The association between sperm sex chromosome disomy and semen concentration, motility and morphology
Authors: McAuliffe, M.E.; Williams, P.L.; Korrick, S.A.; Dadd, R.; Perry, M.J.
Source: Human Reproduction, Volume 27, Number 10, 18 October 2012 , pp. 2918-2926(9)
Publisher: Oxford University Press
Abstract:STUDY QUESTIONIs there an association between sex chromosome disomy and semen concentration, motility and morphology?SUMMARY ANSWERHigher rates of XY disomy were associated with a significant increase in abnormal semen parameters, particularly low semen concentration.WHAT IS KNOWN ALREADYAlthough some prior studies have shown associations between sperm chromosomal abnormalities and reduced semen quality, results of others are inconsistent. Definitive findings have been limited by small sample sizes and lack of adjustment for potential confounders.STUDY DESIGN, SIZE AND DURATIONCross-sectional study of men from subfertile couples presenting at the Massachusetts General Hospital Fertility Clinic from January 2000 to May 2003.PARTICIPANTS/MATERIALS, SETTING, METHODSWith a sample of 192 men, multiprobe fluorescence in situ hybridization for chromosomes X, Y and 18 was used to determine XX, YY, XY and total sex chromosome disomy in sperm nuclei. Sperm concentration and motility were measured using computer-assisted sperm analysis; morphology was scored using strict criteria. Logistic regression models were used to evaluate the odds of abnormal semen parameters [as defined by World Health Organization (WHO)] as a function of sperm sex chromosome disomy.MAIN RESULTS AND THE ROLE OF CHANCEThe median percentage disomy was 0.3 for XX and YY, 0.9 for XY and 1.6 for total sex chromosome disomy. Men who had abnormalities in all three semen parameters had significantly higher median rates of XX, XY and total sex chromosome disomy than controls with normal semen parameters (0.43 versus 0.25%, 1.36 versus 0.87% and 2.37 versus 1.52%, respectively, all P< 0.05). In logistic regression models, each 0.1% increase in XY disomy was associated with a 7% increase (odds ratio: 1.07, 95% confidence interval: 1.02-1.13) in the odds of having below normal semen concentration (<20 million/ml) after adjustment for age, smoking status and abstinence time. Increases in XX, YY and total sex chromosome disomy were not associated with an increase in the odds of a man having abnormal semen parameters. In addition, autosomal chromosome disomy (1818) was not associated with abnormal semen parameters.LIMITATIONS, REASONS FOR CAUTIONA potential limitation of this study, as well as those currently in the published literature, is that it is cross-sectional. Cross-sectional analyses by nature do not lend themselves to inference about directionality for any observed associations; therefore, we cannot determine which variable is the cause and which one is the effect. Additionally, the use of WHO cutoff criteria for dichotomizing semen parameters may not fully define fertility status; however, in this study, fertility status was not an outcome we were attempting to assess.WIDER IMPLICATIONS OF THE FINDINGSThis is the largest study to date seeking to understand the association between sperm sex chromosome disomy and semen parameters, and the first to use multivariate modeling to understand this relationship. The findings are similar to those in the published literature and highlight the need for mechanistic studies to better characterize the interrelationships between sex chromosome disomy and standard indices of sperm health.STUDY FUNDING/COMPETING INTEREST(S)This work was supported by grants from NIOSH (T42 OH008416) and NIEHS (R01 ES009718, P30 ES000002 and R01 ES017457). The authors declare no competing interests. At the time this work was conducted and the initial manuscript written, MEM was affiliated with the Environmental Health Department at the Harvard School of Public Health. Currently, MEM is employed by Millennium: The Takeda Oncology Company.TRIAL REGISTRATION NUMBERN/A.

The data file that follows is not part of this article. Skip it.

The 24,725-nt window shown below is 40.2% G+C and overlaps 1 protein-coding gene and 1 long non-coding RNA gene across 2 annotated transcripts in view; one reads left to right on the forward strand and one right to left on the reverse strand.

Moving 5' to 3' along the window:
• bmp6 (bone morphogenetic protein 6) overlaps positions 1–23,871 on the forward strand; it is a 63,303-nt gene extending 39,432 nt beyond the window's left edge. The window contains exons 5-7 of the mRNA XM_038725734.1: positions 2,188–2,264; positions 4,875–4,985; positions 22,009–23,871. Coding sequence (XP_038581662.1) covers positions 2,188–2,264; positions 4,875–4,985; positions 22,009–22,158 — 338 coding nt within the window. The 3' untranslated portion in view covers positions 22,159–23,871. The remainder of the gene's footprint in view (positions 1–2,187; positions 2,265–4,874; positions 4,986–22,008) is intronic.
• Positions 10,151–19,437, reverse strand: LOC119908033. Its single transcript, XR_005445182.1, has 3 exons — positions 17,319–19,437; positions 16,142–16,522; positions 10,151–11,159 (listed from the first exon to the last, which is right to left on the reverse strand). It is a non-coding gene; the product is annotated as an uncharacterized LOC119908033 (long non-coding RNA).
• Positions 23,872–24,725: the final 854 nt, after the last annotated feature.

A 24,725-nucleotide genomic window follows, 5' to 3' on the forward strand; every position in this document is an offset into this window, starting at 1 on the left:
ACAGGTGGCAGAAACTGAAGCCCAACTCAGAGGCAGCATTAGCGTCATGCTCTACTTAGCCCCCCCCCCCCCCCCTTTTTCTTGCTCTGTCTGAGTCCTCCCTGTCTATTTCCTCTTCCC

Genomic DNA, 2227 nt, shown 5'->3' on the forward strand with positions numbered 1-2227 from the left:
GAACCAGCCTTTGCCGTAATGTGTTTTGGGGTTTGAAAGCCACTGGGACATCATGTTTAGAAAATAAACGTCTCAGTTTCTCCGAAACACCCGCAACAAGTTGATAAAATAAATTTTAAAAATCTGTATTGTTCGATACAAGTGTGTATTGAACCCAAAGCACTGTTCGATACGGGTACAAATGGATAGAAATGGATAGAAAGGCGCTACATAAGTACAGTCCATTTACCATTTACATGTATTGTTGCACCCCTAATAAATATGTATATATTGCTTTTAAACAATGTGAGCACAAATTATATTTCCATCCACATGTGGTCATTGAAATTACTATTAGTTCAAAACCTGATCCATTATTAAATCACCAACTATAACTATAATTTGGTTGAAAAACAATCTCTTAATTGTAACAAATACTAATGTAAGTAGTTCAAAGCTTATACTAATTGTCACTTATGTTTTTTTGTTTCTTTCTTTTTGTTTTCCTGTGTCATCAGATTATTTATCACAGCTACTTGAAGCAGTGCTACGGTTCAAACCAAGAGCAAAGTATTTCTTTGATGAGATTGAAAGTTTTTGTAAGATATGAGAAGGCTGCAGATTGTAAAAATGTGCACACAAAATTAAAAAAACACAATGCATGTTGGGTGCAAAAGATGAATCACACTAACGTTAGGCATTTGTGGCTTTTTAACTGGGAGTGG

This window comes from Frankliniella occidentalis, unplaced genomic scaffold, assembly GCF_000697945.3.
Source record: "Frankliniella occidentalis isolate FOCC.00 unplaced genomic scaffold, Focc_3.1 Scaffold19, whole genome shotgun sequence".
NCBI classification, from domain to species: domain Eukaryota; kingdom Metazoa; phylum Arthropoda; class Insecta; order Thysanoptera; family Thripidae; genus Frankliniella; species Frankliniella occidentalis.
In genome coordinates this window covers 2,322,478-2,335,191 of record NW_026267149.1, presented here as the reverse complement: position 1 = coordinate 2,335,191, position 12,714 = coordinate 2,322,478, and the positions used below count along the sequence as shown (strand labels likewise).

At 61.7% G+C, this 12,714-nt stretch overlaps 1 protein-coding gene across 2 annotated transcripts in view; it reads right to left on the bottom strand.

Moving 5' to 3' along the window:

Document Type: Research article
Publication date: 2012-10-18
- Human Reproduction features full-length, peer-reviewed papers reporting original research, clinical case histories, as well as opinions and debates on topical issues. Papers published cover the scientific and medical aspects of reproductive physiology and pathology, endocrinology, andrology, gonad function, gametogenesis, fertilization, embryo development, implantation, pregnancy, genetics, genetic diagnosis, oncology, infectious disease, surgery, contraception, infertility treatment, psychology, ethics and social issues. The highest scientific and editorial standard is maintained throughout the journal along with a rapid rate of publication.